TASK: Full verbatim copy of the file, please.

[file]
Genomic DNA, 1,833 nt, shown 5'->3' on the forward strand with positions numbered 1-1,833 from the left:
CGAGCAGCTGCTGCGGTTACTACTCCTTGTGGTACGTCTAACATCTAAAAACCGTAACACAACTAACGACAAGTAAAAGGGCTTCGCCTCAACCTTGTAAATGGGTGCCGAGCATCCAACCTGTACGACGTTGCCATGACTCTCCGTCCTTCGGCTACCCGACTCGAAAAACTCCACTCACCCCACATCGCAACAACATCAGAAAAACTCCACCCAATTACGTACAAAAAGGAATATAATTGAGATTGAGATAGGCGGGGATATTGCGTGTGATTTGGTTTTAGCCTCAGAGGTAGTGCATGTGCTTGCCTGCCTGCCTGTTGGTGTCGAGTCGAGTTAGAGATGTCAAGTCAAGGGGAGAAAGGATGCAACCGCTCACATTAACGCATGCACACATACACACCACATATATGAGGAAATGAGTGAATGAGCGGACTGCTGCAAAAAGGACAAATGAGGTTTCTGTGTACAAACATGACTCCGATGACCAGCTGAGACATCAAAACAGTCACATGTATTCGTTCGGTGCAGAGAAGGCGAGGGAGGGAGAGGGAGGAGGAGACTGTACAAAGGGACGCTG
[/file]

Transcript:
Genomic DNA, 1,833 nt, shown 5'->3' on the forward strand with positions numbered 1-1,833 from the left:
CGAGCAGCTGCTGCGGTTACTACTCCTTGTGGTACGTCTAACATCTAAAAACCGTAACACAACTAACGACAAGTAAAAGGGCTTCGCCTCAACCTTGTAAATGGGTGCCGAGCATCCAACCTGTACGACGTTGCCATGACTCTCCGTCCTTCGGCTACCCGACTCGAAAAACTCCACTCACCCCACATCGCAACAACATCAGAAAAACTCCACCCAATTACGTACAAAAAGGAATATAATTGAGATTGAGATAGGCGGGGATATTGCGTGTGATTTGGTTTTAGCCTCAGAGGTAGTGCATGTGCTTGCCTGCCTGCCTGTTGGTGTCGAGTCGAGTTAGAGATGTCAAGTCAAGGGGAGAAAGGATGCAACCGCTCACATTAACGCATGCACACATACACACCACATATATGAGGAAATGAGTGAATGAGCGGACTGCTGCAAAAAGGACAAATGAGGTTTCTGTGTACAAACATGACTCCGATGACCAGCTGAGACATCAAAACAGTCACATGTATTCGTTCGGTGCAGAGAAGGCGAGGGAGGGAGAGGGAGGAGGAGACTGTACAAAGGGACGCTG